the .40 S&W case is a bit more likely to be troublesome in this case if you are using a fast burning propellant............Maybe think about moving to a slightly slower powder as well



Yep, use medium to medium slow powders in the .40 for best accuracy and safety. I like Universal Clays in the .40 myself.:)

Babalouie
April 9, 2007, 02:54 PM
I loaded over 8k 40S&W last year...my son and I shoot uspsa Limited. I use a Lee sizing die that sizes further down, HOWEVER I still get at least a few cases that won't go through our case gauge. The problem is that we pick up brass thats been shot from Glocks which do not fully support the case when fired. The result is a bulge that doesn't get resized all the way down. We would have to get a case roller that sizes the whole case. But, rollers cost like 400 bucks and I figure it would take me a thousand years of throwing away the occasional bullet before I'm losing money. I can't stress enough the need to case gauge every round you make. Clearing a jammed oversized bullet is difficult and dangerous.

gandog56
April 9, 2007, 03:40 PM
I've noticed the bulge down towards the primer end using my Lee sizer die, too. But I have not had any problem shooting the reloads with either a Ruger KP944DC or a Sig Sauer P229. But they will not pass my case gage, so who knows?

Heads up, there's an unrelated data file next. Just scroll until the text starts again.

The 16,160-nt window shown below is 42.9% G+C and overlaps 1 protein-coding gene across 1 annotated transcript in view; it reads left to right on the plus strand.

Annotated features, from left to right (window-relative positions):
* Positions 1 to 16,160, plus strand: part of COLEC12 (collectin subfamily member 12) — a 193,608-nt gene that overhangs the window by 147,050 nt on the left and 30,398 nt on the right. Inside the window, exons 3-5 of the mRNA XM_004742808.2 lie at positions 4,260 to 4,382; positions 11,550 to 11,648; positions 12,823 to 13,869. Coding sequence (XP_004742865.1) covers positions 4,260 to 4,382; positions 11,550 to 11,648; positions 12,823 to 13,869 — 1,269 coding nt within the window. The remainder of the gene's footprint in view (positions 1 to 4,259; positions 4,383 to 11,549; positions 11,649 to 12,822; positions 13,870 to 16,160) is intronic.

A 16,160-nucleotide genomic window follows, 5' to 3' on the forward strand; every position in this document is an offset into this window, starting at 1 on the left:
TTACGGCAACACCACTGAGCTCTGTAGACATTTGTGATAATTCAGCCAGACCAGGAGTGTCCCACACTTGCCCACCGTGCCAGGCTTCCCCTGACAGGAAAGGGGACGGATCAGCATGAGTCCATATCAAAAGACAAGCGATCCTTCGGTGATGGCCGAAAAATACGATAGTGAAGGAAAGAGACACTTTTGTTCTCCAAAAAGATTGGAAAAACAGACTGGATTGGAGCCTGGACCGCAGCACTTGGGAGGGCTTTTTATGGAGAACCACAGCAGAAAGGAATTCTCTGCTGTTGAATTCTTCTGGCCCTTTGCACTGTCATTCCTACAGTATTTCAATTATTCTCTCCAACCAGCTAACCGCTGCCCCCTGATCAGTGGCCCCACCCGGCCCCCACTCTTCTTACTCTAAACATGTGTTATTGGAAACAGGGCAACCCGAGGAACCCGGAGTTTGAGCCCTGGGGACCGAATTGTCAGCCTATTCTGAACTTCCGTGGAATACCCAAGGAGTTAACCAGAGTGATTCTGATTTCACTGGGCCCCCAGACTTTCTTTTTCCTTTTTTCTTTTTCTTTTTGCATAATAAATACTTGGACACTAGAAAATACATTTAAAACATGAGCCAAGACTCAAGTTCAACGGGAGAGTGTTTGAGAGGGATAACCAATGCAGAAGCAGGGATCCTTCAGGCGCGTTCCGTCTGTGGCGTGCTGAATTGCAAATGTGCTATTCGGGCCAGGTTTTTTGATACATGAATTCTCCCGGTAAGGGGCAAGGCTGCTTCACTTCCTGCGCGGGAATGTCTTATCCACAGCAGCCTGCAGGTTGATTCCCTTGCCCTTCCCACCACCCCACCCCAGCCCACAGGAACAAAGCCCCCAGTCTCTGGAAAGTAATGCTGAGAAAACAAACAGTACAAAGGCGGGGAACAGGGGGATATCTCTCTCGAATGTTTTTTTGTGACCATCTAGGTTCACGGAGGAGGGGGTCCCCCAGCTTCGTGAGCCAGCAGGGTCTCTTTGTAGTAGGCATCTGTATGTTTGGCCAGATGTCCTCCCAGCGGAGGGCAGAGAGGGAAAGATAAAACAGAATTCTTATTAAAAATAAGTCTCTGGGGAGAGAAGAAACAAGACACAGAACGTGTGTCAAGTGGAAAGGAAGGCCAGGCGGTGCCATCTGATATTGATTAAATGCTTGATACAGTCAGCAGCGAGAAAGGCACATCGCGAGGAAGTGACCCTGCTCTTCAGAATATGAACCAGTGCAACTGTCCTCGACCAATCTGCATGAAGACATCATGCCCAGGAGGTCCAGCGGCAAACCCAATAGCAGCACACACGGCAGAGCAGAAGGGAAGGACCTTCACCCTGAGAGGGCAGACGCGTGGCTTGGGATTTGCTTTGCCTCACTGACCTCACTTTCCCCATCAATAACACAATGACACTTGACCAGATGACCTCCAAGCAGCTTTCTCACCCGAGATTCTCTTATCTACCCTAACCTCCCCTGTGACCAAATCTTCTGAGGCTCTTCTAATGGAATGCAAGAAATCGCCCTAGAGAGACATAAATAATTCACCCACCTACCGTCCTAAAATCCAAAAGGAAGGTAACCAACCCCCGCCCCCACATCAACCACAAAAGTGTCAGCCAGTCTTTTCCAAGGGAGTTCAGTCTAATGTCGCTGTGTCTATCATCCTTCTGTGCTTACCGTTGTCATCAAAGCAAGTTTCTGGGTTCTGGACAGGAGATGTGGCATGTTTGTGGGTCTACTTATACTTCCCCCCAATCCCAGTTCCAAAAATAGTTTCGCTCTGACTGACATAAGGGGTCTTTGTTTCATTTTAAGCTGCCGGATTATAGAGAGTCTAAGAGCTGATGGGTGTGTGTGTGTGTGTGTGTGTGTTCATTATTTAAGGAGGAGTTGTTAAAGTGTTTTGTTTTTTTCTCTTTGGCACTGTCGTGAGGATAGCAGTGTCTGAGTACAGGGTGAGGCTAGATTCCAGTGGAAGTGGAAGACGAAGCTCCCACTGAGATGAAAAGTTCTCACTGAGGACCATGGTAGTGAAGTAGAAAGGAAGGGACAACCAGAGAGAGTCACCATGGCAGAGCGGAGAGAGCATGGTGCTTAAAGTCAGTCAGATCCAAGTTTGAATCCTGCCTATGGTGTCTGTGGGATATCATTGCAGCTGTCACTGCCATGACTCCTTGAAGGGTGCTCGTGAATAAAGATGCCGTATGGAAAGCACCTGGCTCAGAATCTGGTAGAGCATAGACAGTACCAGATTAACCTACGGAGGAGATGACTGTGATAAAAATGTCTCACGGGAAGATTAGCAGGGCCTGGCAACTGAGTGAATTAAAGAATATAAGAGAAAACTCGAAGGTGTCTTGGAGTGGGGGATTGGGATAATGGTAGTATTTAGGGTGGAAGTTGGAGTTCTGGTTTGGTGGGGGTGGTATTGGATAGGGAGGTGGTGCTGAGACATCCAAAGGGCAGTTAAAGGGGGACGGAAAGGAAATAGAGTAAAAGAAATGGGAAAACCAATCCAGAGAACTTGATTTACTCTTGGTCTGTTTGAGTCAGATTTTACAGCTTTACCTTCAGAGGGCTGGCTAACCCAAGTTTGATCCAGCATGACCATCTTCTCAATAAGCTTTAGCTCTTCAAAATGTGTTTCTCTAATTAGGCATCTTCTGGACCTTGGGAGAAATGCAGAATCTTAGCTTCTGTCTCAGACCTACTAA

CZ57
April 10, 2007, 11:37 PM
Babalouie: good advice! I don't want to flare up a bunch of Glock guys, but when I pick up cases, any with a Glock primer indention go into the scrap bin. Even if you rolled them back into spec, the area where the bulge occurred has been pre-stressed and most likely is weaker than the other areas of the casehead. I use ONE max cartridge gauge in all of the handgun cartridges I load: .40 S&W.

gandog: one of the reasons it took SIG until 1994 to put a .40 S&W chambered pistol on the market, was because they were one of the, if not the very first company to understand the significance of adequate chamber support for this round. I shoot mine in a CZ 75 B that has very good casehead support. Ruger tends to look at what SIG does when it comes to pistol barrels. It should be adequately supported, but you can confirm this with Ruger. There are several cases where Ka-Booms have occurred in pistols that were supposed to provide adequate chamber support. My personal belief is that the cases would not have fit in a max. cartridge gauge and were loaded with a fast burning propellant.